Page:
For this relief much thanks;
'tis bitter cold
And I am sick at heart.
Hamlet (1.1.10), Francisco to Barnardo
Number Watch generally eschews any hint of Schadenfreude but is prepared to make an exception in the case of the erstwhile Secretary of State against Energy and Climate Sense. After all, we ended 2011 with the headline – Number of the month and the year and, unless someone stops that madman, a generation – 32,000. So, observing that perhaps prayer does work after all, even if it is only by the agency of the Crown Prosecution Service, we join with alacrity in the sentiments expressed by James Delingpole. Should anyone doubt our attachment to the cause, see The enemy within.
It was appropriate that on his departure his beloved windmills should be stood motionless to attention, contributing no energy under a stationary high, while death from hypothermia spread across Europe. Perhaps the coalition government will be able to do a more convincing job without his leaking and briefing against colleagues or his alleged aggression in cabinet.
Once possibly the finest in the world, the British education system, from nursery entrance to PhD, has been wrecked by the incompetent and intrusive control seized and exercised by the political and bureaucratic classes. The latest enormity, however, is only matched for sheer blind prejudiced destruction by the demolition of the grammar schools .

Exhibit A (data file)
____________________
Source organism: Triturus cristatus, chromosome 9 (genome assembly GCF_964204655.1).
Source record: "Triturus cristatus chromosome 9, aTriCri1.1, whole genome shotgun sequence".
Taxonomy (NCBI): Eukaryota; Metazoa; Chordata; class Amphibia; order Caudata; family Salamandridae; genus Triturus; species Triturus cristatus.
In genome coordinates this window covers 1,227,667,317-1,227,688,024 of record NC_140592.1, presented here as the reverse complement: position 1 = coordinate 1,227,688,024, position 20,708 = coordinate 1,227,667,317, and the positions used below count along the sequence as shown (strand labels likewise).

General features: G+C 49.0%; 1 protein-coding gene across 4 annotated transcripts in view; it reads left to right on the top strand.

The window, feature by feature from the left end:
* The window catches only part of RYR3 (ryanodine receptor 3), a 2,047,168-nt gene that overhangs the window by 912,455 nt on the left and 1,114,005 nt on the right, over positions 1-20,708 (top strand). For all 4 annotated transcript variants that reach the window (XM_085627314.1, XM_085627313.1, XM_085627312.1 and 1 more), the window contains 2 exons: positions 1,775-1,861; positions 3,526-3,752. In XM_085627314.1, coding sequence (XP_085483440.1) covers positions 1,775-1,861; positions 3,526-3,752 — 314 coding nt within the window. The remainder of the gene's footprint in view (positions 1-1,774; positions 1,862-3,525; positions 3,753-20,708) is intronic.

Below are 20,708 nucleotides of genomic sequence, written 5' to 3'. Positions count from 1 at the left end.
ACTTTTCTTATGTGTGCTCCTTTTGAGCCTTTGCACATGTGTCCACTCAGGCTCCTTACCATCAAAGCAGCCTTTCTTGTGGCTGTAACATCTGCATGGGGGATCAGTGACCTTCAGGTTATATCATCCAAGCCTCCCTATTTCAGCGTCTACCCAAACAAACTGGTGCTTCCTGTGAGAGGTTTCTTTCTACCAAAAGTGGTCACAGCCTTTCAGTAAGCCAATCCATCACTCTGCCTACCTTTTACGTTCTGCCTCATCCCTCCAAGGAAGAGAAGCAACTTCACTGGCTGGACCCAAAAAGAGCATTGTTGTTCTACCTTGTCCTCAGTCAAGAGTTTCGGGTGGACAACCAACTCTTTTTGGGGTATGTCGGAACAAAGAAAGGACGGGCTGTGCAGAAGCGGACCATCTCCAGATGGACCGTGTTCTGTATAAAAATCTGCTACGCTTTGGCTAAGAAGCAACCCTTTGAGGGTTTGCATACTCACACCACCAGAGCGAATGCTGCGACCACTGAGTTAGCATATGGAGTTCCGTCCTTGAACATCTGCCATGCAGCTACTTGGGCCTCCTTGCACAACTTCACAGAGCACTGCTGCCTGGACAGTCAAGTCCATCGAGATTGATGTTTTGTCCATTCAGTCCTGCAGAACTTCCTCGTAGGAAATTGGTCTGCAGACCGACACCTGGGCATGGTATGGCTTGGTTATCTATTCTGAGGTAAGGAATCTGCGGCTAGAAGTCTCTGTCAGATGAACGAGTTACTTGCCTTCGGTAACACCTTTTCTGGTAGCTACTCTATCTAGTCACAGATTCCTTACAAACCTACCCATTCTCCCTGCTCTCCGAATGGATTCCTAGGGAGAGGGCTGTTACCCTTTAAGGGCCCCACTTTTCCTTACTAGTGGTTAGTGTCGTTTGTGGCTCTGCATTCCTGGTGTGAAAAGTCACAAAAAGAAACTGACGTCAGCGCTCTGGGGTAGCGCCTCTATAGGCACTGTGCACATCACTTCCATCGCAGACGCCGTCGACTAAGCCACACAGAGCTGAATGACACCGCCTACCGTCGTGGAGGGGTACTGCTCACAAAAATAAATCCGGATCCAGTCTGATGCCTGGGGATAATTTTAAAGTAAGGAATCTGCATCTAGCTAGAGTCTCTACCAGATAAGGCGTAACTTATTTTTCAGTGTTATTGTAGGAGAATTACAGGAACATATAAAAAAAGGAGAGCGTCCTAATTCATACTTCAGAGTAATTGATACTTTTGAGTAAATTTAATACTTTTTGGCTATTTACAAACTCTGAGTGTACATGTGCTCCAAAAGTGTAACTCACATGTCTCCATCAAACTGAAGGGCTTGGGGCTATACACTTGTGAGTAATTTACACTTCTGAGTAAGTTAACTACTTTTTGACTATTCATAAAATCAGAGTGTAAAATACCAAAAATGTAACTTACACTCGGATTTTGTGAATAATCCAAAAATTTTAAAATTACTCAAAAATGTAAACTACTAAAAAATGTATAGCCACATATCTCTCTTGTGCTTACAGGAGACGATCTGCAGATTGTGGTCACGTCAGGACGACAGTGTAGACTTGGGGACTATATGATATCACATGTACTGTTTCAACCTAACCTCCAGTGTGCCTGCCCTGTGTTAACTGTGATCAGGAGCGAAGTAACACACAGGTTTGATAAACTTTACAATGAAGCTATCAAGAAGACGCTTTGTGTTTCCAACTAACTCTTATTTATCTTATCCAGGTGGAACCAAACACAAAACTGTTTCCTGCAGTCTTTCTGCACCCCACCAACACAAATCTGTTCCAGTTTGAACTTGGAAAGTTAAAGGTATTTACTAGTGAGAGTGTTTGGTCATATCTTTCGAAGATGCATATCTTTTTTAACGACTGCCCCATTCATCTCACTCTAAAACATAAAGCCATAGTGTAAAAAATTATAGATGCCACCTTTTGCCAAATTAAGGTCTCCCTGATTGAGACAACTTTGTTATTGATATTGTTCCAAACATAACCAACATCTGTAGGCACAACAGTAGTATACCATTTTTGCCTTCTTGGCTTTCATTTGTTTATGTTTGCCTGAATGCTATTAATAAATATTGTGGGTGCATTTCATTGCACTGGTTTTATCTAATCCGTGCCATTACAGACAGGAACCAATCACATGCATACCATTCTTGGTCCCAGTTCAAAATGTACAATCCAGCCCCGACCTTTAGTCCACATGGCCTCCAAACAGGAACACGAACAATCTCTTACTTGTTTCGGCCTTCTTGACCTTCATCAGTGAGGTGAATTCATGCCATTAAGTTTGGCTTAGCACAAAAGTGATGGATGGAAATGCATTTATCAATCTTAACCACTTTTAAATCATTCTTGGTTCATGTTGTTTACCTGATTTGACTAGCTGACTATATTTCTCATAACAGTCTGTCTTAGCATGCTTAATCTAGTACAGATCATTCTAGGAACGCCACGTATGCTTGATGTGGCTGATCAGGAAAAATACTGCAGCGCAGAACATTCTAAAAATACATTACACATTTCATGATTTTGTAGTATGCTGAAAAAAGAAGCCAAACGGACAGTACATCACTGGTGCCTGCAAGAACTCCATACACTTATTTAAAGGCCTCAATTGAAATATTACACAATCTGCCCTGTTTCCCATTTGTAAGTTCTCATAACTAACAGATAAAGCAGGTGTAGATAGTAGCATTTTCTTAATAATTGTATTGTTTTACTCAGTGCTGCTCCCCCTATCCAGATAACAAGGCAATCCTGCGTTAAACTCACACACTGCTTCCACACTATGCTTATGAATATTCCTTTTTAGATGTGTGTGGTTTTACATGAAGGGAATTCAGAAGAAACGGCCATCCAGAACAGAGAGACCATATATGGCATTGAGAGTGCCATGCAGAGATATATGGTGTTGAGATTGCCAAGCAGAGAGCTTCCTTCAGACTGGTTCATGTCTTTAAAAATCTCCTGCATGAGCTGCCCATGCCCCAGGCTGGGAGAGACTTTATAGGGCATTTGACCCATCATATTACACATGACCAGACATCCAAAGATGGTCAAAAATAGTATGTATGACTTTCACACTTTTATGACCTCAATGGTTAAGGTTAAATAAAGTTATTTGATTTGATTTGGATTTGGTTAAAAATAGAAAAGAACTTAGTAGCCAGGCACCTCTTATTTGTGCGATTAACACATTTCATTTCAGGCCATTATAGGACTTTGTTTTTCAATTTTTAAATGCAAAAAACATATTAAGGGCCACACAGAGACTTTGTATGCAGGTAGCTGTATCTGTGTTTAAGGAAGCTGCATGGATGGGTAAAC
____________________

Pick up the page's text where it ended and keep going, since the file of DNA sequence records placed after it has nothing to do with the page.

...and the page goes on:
The so-called vice chancellor of a Mickey Mouse university, of which almost nobody knew the existence until this story broke, is proposed to be given powers to dictate to what were once among the best universities in the world just whom they are allowed to recruit.
In the days of our wiser political forefathers the University Grants Committee was established precisely to shield the universities from this sort of gross bureaucratic interference. Oh that such wisdom were available to us now!
Yet another duff appointment by Stuntman Dave. Not only has he left intact Gordon Brown's construct, a marriage from hell between business and universities, but he has put it in the "care" of an unreformed authoritarian socialist and social engineer.
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It is a melancholy object to those who listen to the great debates in our great Houses of Parliament and read our Great Journals, that there exist half-baked proposals for dealing with the ever growing problem of old people. Apart from their being irritating and malodorous, these have an absurdly sentimental attachment to their family homes, while needy families of the unemployable are forced to make do with grossly inadequate accommodation.